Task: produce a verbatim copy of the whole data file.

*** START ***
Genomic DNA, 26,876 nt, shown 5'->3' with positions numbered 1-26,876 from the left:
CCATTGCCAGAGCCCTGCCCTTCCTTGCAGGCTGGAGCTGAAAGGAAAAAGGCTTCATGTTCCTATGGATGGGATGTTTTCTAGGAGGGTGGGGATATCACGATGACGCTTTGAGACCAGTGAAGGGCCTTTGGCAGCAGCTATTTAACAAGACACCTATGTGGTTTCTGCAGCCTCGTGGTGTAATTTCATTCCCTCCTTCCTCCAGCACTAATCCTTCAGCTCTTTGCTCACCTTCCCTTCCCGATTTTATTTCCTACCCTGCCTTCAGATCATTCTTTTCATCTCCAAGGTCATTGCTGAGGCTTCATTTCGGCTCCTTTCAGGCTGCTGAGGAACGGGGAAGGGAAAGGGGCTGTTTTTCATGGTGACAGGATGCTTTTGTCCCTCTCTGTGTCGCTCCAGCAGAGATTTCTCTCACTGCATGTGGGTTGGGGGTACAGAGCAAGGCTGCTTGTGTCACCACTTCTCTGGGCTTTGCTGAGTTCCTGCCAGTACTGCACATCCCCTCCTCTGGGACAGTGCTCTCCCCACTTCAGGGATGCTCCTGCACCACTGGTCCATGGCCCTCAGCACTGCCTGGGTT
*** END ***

Genomic DNA, 26,876 nt, shown 5'->3' with positions numbered 1-26,876 from the left:
CCATTGCCAGAGCCCTGCCCTTCCTTGCAGGCTGGAGCTGAAAGGAAAAAGGCTTCATGTTCCTATGGATGGGATGTTTTCTAGGAGGGTGGGGATATCACGATGACGCTTTGAGACCAGTGAAGGGCCTTTGGCAGCAGCTATTTAACAAGACACCTATGTGGTTTCTGCAGCCTCGTGGTGTAATTTCATTCCCTCCTTCCTCCAGCACTAATCCTTCAGCTCTTTGCTCACCTTCCCTTCCCGATTTTATTTCCTACCCTGCCTTCAGATCATTCTTTTCATCTCCAAGGTCATTGCTGAGGCTTCATTTCGGCTCCTTTCAGGCTGCTGAGGAACGGGGAAGGGAAAGGGGCTGTTTTTCATGGTGACAGGATGCTTTTGTCCCTCTCTGTGTCGCTCCAGCAGAGATTTCTCTCACTGCATGTGGGTTGGGGGTACAGAGCAAGGCTGCTTGTGTCACCACTTCTCTGGGCTTTGCTGAGTTCCTGCCAGTACTGCACATCCCCTCCTCTGGGACAGTGCTCTCCCCACTTCAGGGATGCTCCTGCACCACTGGTCCATGGCCCTCAGCACTGCCTGGGTT